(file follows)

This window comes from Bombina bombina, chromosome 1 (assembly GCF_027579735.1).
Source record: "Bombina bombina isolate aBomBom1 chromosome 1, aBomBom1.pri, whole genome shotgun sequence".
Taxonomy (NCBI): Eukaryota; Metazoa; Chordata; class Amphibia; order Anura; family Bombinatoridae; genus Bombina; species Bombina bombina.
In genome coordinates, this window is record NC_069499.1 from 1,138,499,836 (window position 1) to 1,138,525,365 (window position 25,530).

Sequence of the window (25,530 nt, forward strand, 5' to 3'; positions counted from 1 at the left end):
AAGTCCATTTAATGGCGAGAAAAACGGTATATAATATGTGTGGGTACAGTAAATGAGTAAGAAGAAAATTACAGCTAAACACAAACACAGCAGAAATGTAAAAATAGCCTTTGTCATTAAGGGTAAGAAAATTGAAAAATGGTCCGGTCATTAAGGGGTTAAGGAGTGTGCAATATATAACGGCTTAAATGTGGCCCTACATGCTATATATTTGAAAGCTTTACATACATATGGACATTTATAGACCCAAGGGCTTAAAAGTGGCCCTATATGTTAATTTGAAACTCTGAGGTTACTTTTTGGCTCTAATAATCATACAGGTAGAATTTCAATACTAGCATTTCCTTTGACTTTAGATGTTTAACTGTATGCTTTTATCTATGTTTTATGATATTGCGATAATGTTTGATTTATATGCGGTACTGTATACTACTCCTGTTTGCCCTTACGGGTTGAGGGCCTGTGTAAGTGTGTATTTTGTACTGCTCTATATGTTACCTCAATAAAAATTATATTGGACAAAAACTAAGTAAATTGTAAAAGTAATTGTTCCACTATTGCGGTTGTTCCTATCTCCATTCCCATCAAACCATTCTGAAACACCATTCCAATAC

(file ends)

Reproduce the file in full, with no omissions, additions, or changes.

This window comes from Bombina bombina, chromosome 1 (assembly GCF_027579735.1).
Source record: "Bombina bombina isolate aBomBom1 chromosome 1, aBomBom1.pri, whole genome shotgun sequence".
Taxonomy (NCBI): Eukaryota; Metazoa; Chordata; class Amphibia; order Anura; family Bombinatoridae; genus Bombina; species Bombina bombina.
In genome coordinates, this window is record NC_069499.1 from 1,138,499,836 (window position 1) to 1,138,525,365 (window position 25,530).

Sequence of the window (25,530 nt, forward strand, 5' to 3'; positions counted from 1 at the left end):
AAGTCCATTTAATGGCGAGAAAAACGGTATATAATATGTGTGGGTACAGTAAATGAGTAAGAAGAAAATTACAGCTAAACACAAACACAGCAGAAATGTAAAAATAGCCTTTGTCATTAAGGGTAAGAAAATTGAAAAATGGTCCGGTCATTAAGGGGTTAAGGAGTGTGCAATATATAACGGCTTAAATGTGGCCCTACATGCTATATATTTGAAAGCTTTACATACATATGGACATTTATAGACCCAAGGGCTTAAAAGTGGCCCTATATGTTAATTTGAAACTCTGAGGTTACTTTTTGGCTCTAATAATCATACAGGTAGAATTTCAATACTAGCATTTCCTTTGACTTTAGATGTTTAACTGTATGCTTTTATCTATGTTTTATGATATTGCGATAATGTTTGATTTATATGCGGTACTGTATACTACTCCTGTTTGCCCTTACGGGTTGAGGGCCTGTGTAAGTGTGTATTTTGTACTGCTCTATATGTTACCTCAATAAAAATTATATTGGACAAAAACTAAGTAAATTGTAAAAGTAATTGTTCCACTATTGCGGTTGTTCCTATCTCCATTCCCATCAAACCATTCTGAAACACCATTCCAATAC